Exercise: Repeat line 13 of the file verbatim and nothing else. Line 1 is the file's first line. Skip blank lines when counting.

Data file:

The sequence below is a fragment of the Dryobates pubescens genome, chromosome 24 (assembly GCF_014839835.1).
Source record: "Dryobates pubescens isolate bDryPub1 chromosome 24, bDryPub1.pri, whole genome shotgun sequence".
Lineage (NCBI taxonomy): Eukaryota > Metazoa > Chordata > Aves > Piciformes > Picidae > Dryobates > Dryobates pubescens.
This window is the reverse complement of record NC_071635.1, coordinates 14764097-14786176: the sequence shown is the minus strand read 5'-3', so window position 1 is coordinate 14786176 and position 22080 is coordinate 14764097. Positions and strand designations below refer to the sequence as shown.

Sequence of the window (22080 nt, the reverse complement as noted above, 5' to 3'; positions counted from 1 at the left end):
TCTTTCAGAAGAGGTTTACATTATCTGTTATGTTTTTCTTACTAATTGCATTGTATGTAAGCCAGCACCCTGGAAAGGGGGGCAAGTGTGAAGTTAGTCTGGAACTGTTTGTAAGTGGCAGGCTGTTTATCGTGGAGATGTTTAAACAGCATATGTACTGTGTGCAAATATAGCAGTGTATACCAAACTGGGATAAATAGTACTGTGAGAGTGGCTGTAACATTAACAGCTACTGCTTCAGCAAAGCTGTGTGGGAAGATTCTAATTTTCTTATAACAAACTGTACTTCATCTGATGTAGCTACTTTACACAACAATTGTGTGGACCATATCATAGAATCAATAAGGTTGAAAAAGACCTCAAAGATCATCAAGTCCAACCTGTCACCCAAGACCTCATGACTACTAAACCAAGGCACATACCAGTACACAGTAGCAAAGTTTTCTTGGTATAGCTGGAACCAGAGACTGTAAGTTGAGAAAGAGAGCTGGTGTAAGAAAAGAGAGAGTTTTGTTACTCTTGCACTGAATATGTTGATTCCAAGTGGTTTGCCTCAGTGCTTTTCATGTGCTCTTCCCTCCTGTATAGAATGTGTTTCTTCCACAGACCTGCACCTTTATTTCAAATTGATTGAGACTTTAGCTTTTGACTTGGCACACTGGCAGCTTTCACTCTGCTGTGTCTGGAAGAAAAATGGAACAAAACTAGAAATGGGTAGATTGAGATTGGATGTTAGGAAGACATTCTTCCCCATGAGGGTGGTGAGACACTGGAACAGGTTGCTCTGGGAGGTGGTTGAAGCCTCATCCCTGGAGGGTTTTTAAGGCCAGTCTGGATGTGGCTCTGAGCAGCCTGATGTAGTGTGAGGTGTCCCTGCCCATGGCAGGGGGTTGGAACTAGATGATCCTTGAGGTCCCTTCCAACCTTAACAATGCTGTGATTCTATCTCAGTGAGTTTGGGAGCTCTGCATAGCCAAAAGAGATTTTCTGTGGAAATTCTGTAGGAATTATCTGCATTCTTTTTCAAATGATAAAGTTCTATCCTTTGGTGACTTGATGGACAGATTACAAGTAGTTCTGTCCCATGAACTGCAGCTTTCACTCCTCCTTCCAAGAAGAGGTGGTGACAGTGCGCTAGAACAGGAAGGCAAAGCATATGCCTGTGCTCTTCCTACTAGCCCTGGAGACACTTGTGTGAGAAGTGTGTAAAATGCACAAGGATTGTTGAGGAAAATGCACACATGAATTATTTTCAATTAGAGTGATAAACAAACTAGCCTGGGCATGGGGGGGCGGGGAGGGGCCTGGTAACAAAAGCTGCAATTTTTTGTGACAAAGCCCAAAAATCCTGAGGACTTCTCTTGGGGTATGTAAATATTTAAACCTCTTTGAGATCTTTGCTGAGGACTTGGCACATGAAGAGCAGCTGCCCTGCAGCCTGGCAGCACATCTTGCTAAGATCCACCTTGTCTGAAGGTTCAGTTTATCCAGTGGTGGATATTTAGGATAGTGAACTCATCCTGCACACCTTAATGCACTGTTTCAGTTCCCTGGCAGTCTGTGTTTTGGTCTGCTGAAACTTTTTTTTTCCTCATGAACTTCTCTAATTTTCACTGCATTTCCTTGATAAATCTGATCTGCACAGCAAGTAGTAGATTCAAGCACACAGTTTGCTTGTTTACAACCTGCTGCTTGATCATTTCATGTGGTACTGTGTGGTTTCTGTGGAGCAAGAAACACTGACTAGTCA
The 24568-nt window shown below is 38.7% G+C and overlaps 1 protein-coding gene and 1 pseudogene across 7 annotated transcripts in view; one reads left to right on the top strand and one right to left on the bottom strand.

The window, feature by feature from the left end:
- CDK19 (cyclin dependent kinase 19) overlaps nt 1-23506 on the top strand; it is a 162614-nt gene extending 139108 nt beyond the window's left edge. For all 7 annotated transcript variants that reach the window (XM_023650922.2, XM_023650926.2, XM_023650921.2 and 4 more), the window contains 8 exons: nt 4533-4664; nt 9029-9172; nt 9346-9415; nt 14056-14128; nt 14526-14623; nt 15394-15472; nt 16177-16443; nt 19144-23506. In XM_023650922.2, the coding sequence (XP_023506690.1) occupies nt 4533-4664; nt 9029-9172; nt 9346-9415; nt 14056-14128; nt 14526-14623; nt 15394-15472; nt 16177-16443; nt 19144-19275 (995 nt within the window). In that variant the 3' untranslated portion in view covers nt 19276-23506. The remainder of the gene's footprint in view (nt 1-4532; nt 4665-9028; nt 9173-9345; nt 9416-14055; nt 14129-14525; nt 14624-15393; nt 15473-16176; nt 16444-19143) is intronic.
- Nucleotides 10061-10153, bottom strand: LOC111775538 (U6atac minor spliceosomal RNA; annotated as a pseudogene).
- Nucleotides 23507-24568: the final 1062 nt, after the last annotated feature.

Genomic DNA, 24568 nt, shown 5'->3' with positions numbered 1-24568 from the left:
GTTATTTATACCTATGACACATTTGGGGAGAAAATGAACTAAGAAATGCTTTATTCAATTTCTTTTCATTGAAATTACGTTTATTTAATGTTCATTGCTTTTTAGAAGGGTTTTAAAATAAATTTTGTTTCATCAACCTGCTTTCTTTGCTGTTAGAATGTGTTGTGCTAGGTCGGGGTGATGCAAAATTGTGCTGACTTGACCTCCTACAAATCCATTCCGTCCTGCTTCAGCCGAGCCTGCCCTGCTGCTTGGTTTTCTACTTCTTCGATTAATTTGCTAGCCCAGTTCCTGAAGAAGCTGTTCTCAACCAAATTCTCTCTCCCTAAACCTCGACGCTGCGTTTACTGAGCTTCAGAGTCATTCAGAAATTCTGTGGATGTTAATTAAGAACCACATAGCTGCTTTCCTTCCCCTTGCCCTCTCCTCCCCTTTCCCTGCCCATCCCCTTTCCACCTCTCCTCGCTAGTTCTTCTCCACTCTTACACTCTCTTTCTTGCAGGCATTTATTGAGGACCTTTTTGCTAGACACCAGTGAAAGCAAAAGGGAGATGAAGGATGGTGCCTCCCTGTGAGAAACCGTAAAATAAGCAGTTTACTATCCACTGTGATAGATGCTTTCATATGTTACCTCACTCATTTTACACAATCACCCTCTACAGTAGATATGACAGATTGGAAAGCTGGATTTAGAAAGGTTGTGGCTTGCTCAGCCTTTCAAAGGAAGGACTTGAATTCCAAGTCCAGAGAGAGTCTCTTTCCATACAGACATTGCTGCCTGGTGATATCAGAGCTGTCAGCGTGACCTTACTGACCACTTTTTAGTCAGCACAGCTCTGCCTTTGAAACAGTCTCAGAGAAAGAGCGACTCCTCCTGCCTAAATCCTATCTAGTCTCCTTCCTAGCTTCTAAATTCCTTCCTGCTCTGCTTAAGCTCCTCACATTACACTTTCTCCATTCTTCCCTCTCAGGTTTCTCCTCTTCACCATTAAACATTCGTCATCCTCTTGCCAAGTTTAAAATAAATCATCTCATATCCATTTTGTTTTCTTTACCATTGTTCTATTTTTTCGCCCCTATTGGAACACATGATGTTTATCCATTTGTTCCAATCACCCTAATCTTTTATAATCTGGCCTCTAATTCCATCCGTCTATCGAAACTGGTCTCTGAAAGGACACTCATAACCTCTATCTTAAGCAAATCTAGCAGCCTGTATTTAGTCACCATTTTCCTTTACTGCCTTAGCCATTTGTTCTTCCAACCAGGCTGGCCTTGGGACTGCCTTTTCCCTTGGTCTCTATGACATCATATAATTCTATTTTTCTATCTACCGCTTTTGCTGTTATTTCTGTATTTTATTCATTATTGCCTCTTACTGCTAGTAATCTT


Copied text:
GTTATTTATACCTATGACACATTTGGGGAGAAAATGAACTAAGAAATGCTTTATTCAATTTCTTTTCATTGAAATTACGTTTATTTAATGTTCATTGCTTTTTAGAAGGGTTTTAAAATAAATTTTGTTTCATCAACCTGCTTTCTTTGCTGTTAGAATGTGTTGTGCTAGGTCGGGGTGATGCAAAATTGTGCTGACTTGACCTCCTACAAATCCATTCCGTCCTGCTTCAGCCGAGCCTGCCCTGCTGCTTGGTTTTCTACTTCTTCGATTAATTTGCTAGCCCAGTTCCTGAAGAAGCTGTTCTCAACCAAATTCTCTCTCCCTAAACCTCGACGCTGCGTTTACTGAGCTTCAGAGTCATTCAGAAATTCTGTGGATGTTAATTAAGAACCACATAGCTGCTTTCCTTCCCCTTGCCCTCTCCTCCCCTTTCCCTGCCCATCCCCTTTCCACCTCTCCTCGCTAGTTCTTCTCCACTCTTACACTCTCTTTCTTGCAGGCATTTATTGAGGACCTTTTTGCTAGACACCAGTGAAAGCAAAAGGGAGATGAAGGATGGTGCCTCCCTGTGAGAAACCGTAAAATAAGCAGTTTACTATCCACTGTGATAGATGCTTTCATATGTTACCTCACTCATTTTACACAATCACCCTCTACAGTAGATATGACAGATTGGAAAGCTGGATTTAGAAAGGTTGTGGCTTGCTCAGCCTTTCAAAGGAAGGACTTGAATTCCAAGTCCAGAGAGAGTCTCTTTCCATACAGACATTGCTGCCTGGTGATATCAGAGCTGTCAGCGTGACCTTACTGACCACTTTTTAGTCAGCACAGCTCTGCCTTTGAAACAGTCTCAGAGAAAGAGCGACTCCTCCTGCCTAAATCCTATCTAGTCTCCTTCCTAGCTTCTAAATTCCTTCCTGCTCTGCTTAAGCTCCTCACATTACACTTTCTCCATTCTTCCCTCTCAGGTTTCTCCTCTTCACCATTAAACATTCGTCATCCTCTTGCCAAGTTTAAAATAAATCATCTCATATCCATTTTGTTTTCTTTACCATTGTTCTATTTTTTCGCCCCTATTGGAACACATGATGTTTATCCATTTGTTCCAATCACCCTAATCTTTTATAATCTGGCCTCTAATTCCATCCGTCTATCGAAACTGGTCTCTGAAAGGACACTCATAACCTCTATCTTAAGCAAATCTAGCAGCCTGTATTTAGTCACCATTTTCCTTTACTGCCTTAGCCATTTGTTCTTCCAACCAGGCTGGCCTTGGGACTGCCTTTTCCCTTGGTCTCTATGACATCATATAATTCTATTTTTCTATCTACCGCTTTTGCTGTTATTTCTGTATTTTATTCATTATTGCCTCTTACTGCTAGTAATCTT